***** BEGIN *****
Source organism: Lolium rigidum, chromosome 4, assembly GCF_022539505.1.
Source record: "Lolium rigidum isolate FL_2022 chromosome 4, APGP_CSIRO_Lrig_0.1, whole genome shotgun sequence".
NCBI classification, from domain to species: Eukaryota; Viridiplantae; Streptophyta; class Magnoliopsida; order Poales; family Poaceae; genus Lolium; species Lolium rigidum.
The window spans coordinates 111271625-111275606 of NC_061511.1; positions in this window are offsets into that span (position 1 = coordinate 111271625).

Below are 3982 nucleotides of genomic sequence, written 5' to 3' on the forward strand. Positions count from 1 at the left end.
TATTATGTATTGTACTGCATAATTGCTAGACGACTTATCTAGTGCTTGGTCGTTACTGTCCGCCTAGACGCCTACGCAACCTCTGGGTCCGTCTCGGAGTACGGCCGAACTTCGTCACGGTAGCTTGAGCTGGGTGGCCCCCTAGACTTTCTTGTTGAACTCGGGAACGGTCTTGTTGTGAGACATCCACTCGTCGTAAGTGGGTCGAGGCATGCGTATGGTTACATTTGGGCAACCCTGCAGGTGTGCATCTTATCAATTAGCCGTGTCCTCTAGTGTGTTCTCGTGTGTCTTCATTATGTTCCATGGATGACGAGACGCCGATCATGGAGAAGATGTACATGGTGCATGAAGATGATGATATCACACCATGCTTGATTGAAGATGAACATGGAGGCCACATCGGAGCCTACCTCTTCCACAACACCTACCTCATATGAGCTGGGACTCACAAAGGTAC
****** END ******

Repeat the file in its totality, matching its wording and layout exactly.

Source organism: Lolium rigidum, chromosome 4, assembly GCF_022539505.1.
Source record: "Lolium rigidum isolate FL_2022 chromosome 4, APGP_CSIRO_Lrig_0.1, whole genome shotgun sequence".
NCBI classification, from domain to species: Eukaryota; Viridiplantae; Streptophyta; class Magnoliopsida; order Poales; family Poaceae; genus Lolium; species Lolium rigidum.
The window spans coordinates 111271625-111275606 of NC_061511.1; positions in this window are offsets into that span (position 1 = coordinate 111271625).

Below are 3982 nucleotides of genomic sequence, written 5' to 3' on the forward strand. Positions count from 1 at the left end.
TATTATGTATTGTACTGCATAATTGCTAGACGACTTATCTAGTGCTTGGTCGTTACTGTCCGCCTAGACGCCTACGCAACCTCTGGGTCCGTCTCGGAGTACGGCCGAACTTCGTCACGGTAGCTTGAGCTGGGTGGCCCCCTAGACTTTCTTGTTGAACTCGGGAACGGTCTTGTTGTGAGACATCCACTCGTCGTAAGTGGGTCGAGGCATGCGTATGGTTACATTTGGGCAACCCTGCAGGTGTGCATCTTATCAATTAGCCGTGTCCTCTAGTGTGTTCTCGTGTGTCTTCATTATGTTCCATGGATGACGAGACGCCGATCATGGAGAAGATGTACATGGTGCATGAAGATGATGATATCACACCATGCTTGATTGAAGATGAACATGGAGGCCACATCGGAGCCTACCTCTTCCACAACACCTACCTCATATGAGCTGGGACTCACAAAGGTAC